While many couples are dueling out over who gets the table and chairs, other couples are trying to figure out which spouse should be stuck with debt after a divorce is finalized. Across the country of the United States, there are a lot of different ways that the state governments deal with assigning the debts. Most states follow a common law practice, but several states recognize community property. The state of Arizona is one that recognizes community property and that will greatly affect debt assignment as couples finalize their divorce.
In a state that recognizes community property, almost all things in a marriage are considered property of the marriage unless it is very clear and specific whose property it is. For example, if one spouse owns a car in their name, then it would remain their property. The same continues to be true for debt. If debt is collected in one spouse’s name and not the other, without agreement from the other spouse, than the debt will remain in that person’s name. However, in many cases, a debt is incurred on a joint credit card or under both spouse’s name.
Dividing Community Property
In community property states, there are basic procedures that every couple must go through to divide the property of their marriage as they go through a divorce. This will, for a majority of cases, involve lawyers and judges who are designated to help the couple split their property for them and to keep things even. For community properties such as debt, the court will help to decide whose debt it actually is. In cases where it is deemed that the debt belongs to both people in the marriage and there was no specific debt belonging to any individual spouse.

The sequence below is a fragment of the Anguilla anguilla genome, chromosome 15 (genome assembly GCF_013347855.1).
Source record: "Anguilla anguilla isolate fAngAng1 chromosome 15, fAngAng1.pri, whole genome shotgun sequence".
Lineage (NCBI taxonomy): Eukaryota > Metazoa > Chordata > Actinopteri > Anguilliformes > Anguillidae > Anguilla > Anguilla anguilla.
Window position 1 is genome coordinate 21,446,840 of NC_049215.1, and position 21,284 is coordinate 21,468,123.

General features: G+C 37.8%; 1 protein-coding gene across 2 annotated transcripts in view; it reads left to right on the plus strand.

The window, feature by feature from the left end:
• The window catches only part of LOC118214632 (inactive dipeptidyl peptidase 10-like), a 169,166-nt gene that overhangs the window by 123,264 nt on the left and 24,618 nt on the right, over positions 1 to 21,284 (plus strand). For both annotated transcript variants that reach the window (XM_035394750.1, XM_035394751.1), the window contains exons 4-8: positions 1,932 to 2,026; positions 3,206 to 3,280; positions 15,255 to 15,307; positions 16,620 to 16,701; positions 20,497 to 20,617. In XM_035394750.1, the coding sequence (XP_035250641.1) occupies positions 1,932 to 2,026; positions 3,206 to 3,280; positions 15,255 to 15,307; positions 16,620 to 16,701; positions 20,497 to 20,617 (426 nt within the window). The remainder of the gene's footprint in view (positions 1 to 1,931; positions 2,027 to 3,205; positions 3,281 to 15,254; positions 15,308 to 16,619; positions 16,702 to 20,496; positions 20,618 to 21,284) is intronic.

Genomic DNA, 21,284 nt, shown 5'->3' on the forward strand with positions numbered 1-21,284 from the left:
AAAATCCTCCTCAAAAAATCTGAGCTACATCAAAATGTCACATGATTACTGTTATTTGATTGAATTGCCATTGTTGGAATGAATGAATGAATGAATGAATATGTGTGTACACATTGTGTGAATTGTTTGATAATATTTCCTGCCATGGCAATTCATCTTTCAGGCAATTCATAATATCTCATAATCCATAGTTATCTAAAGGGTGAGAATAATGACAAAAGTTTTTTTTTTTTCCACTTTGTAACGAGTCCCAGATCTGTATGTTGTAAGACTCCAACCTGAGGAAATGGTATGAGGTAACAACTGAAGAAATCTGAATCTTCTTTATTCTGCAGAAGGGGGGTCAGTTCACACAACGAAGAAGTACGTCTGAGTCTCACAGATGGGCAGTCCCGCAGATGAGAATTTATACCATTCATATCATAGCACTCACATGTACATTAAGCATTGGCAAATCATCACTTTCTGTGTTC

When the debt is community property, then the court will equally divide community property among both spouses. Debt will be shared equally among both individuals after the divorce is finalized, and so the debt can be evenly paid by each person involved. This can sometimes cause problems among divorcees, which is why lawyers and the court must decide and assign the debt rather than allowing the couple to do some themselves.
Bankruptcy in a Community Property State
If a spouse is forced to file for bankruptcy in a marriage or throughout a divorce, then this can affect both people as they finalize their divorce. Because the state of Arizona is a common property state, there are many situations in which the debt and state of bankruptcy can be shared by both spouses. It is possible for a spouse to claim full responsibility for the bankruptcy and protect their spouse from the financial repercussions of bankruptcy. They can protect their current or ex-spouse from liability and assume the full bankruptcy on their own. If this is not done, however, the state of Arizona will evenly share the debt among both spouses. This can result in many problems for the couple as they go through the divorce, so it is important to specifically assign debt in a marriage, especially as the couple goes through the divorce process.